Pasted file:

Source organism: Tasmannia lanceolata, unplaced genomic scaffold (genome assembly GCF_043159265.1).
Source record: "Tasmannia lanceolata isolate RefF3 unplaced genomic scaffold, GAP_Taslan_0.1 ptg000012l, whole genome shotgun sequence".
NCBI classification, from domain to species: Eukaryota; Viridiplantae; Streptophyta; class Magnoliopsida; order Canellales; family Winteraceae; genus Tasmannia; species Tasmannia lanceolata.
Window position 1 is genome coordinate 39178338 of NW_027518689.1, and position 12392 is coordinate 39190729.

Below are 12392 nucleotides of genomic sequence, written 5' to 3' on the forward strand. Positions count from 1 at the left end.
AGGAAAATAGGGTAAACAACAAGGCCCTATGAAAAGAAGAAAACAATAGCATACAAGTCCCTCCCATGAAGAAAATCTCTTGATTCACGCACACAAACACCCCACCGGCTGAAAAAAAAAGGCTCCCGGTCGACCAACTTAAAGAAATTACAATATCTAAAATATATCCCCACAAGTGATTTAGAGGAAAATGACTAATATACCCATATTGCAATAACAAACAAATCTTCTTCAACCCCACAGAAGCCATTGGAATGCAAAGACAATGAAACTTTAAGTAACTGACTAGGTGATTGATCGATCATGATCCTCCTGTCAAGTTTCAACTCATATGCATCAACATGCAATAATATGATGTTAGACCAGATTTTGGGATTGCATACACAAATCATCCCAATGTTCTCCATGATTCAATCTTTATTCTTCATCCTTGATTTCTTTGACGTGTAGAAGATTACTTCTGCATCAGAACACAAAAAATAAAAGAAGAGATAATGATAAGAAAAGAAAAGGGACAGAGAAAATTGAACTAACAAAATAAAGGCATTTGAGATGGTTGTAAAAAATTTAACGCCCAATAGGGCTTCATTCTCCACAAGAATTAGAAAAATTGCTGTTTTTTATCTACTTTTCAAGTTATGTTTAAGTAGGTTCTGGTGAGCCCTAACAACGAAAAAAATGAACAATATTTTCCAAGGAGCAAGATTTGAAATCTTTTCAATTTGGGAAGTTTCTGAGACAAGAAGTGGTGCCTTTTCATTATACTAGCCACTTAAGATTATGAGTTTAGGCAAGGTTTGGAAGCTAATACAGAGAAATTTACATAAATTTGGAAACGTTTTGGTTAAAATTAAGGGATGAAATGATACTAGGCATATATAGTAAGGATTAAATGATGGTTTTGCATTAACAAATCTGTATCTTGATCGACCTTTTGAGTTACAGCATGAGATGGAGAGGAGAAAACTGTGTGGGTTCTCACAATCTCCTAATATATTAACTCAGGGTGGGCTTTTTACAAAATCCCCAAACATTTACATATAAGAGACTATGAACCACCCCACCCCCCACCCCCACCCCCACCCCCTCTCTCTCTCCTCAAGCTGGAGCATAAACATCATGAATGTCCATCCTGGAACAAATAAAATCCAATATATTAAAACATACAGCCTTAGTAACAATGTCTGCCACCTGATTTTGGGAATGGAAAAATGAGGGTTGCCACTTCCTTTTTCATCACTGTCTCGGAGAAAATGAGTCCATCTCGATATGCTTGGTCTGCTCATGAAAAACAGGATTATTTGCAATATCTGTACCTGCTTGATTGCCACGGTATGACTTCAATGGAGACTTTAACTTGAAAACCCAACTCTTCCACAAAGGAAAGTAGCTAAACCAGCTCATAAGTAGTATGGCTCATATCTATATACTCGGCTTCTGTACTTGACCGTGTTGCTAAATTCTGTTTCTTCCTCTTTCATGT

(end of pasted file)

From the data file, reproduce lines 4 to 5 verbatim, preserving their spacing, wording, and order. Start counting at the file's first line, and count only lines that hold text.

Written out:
Window position 1 is genome coordinate 39178338 of NW_027518689.1, and position 12392 is coordinate 39190729.

Below are 12392 nucleotides of genomic sequence, written 5' to 3' on the forward strand. Positions count from 1 at the left end.